For my birthday treat this week, I visited an Arboretum. And, no, I didn't have to travel hundreds of miles. There is one here in Finchley, in Stephens House and Gardens, one of the sponsors of this year's literary festival. Renamed the Finchley Literary Festival, it seems apt that this year the Main Speaker Event, Saturday 31st May 2.00-6.00pm, takes place in Stephens House and Gardens. Formerly known as Avenue House, it has had links with literature since the Stephens family purchased it back in 1874.
There are hundreds of trees in the arboretum, many planted when the house was owned by Henry Charles Stephens, manufacturer of the famous Stephens' Ink, invented by his father, also Henry Stephens (1796-1864). Stephens senior, conducted experiments to improve writing fluids and wood stains. In 1830 he invented an indelible blue-black writing fluid patented in 1837 and later formed the Stephens' Ink company which grew into a worldwide brand with the famous inkblot image.
A letter written to the Finchley Press, June 11th, 1923 by Martha Stephens, explains how her brother, Charles ‘Inky’ Stephens came to bequeath Avenue House, ‘so spendid a gift to Finchley’. Martha explains in the letter how they were together one Thursday afternoon when Stephen called her over to the window. He was so taken with the children playing in the grounds that he said, “This is what I so do like to see,” and after a pause, continued “Do you know I have a good mind to leave Avenue House and the garden to Finchley”. Martha went on to write, ‘As we all know, he did so leave it in his will.' Stephens bequeathed the house and 10 acres of grounds to 'the people of Finchley' on condition that it should be 'open for the use and enjoyment always of the public under reasonable regulations'.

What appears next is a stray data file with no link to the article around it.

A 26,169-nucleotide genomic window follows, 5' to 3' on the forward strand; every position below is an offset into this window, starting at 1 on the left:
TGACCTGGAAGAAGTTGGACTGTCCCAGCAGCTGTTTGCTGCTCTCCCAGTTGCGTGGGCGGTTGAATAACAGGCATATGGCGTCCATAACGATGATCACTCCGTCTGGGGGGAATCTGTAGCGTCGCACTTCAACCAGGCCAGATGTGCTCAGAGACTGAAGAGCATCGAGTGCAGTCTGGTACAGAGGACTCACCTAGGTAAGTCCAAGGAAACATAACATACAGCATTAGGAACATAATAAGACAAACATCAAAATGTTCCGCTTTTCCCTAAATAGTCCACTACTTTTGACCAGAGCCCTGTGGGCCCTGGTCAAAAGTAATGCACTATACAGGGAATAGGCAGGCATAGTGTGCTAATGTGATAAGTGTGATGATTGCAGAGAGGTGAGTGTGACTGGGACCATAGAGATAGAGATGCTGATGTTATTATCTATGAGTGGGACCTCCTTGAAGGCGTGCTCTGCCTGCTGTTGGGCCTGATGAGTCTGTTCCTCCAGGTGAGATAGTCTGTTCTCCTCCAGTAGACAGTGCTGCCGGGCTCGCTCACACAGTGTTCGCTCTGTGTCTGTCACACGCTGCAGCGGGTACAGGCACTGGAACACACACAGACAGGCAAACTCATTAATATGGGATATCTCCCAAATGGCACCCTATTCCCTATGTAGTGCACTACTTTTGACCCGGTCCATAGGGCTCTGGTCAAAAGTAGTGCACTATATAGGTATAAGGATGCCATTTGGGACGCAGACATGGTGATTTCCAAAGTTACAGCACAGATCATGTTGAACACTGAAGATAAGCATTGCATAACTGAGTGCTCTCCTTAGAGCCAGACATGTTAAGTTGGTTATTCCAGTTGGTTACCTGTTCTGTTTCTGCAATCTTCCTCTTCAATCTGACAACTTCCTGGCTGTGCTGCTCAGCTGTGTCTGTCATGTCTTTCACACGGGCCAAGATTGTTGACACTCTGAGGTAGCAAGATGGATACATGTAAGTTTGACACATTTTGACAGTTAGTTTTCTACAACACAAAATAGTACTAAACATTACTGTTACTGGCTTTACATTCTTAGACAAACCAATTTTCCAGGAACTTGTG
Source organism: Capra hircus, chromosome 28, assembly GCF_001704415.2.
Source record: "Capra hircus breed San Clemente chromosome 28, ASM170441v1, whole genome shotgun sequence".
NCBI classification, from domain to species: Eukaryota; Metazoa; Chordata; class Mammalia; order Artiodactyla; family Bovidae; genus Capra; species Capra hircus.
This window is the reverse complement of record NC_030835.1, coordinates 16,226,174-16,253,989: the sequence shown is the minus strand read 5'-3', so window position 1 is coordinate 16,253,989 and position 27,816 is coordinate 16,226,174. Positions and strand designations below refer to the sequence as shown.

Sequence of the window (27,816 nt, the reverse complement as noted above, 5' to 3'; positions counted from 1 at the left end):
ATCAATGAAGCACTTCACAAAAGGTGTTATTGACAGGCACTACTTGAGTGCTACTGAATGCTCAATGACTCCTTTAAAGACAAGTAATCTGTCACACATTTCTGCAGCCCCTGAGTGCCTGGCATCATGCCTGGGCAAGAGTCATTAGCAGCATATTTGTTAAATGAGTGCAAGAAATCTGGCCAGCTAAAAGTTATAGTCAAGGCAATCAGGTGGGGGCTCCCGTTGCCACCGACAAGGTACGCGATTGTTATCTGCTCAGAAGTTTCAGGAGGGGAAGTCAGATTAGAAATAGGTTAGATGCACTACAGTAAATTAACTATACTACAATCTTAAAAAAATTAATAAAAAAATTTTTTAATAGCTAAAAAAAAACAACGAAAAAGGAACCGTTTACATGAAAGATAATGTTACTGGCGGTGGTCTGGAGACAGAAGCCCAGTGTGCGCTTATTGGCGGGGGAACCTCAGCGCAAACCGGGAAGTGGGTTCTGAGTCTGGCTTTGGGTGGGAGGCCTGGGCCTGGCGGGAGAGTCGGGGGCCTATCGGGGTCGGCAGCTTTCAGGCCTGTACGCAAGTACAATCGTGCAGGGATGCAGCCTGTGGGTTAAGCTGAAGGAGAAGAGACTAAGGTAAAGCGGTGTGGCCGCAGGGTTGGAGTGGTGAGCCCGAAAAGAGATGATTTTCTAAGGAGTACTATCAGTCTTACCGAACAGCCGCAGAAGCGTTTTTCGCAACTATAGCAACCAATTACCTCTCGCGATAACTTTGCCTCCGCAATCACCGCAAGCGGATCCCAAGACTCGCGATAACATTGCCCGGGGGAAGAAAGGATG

The Finchley Society, another of this year’s festival sponsors, have a small Stephens' Ink museum in Stephen's House. So, after I had finished hugging the trees, I popped into the museum. Peter Marsh, the curator, was very helpful and told me all about the history of the famous ink including the friendship between Stephens and poet John Keats.
‘One evening in the twilight, the two medical students were sitting together, Stephens at his medical studies, Keats at his dreaming, Keats breaks out to Stephens that he has composed a new line:
“A thing of beauty is a constant joy”
“What think you of that, Stephens?”
“It has the true ring, but is wanting in some way” replies the latter, as he dips once more into his medical studies.
An interval of silence and again the poet:
“A thing of beauty is a joy for ever”.
“What think you of that, Stephens?”
“That it will live for ever".'
'A thing of beauty is a joy for ever,' is the first line of Endymion, the poem first published by Keats in 1818. As we know, unfortunately Keats died in 1821, before he could try the blue-black writing fluid but we can imagine he would have enjoyed writing his poetry with this new thinner ink.
Nobody can be sure who did or did not use Stephens' Ink, but it is probable that many of the great novelists did, for example Dickens, Trollope and Thackeray almost certainly did and they all spent time in either Finchley or Barnet.
Stephens' ink is renowned for its non-fading ability and to this day Stephens' indelible Registrar's Ink is one of the official inks that Registrars of Births, Marriages and Deaths throughout the United Kingdom are required to use for their register entries.
The Stephens Collection is housed in the conservatory of Avenue House, and is open Tuesdays, Wednesdays and Thursdays, 2.00-4.30pm
See Finchley Literary Festival for details of a Literary Walk about writers and artists in Finchley.
1. H.Smith, Keats and Medicine, Cross Publishing, Newport 1995, p. 51.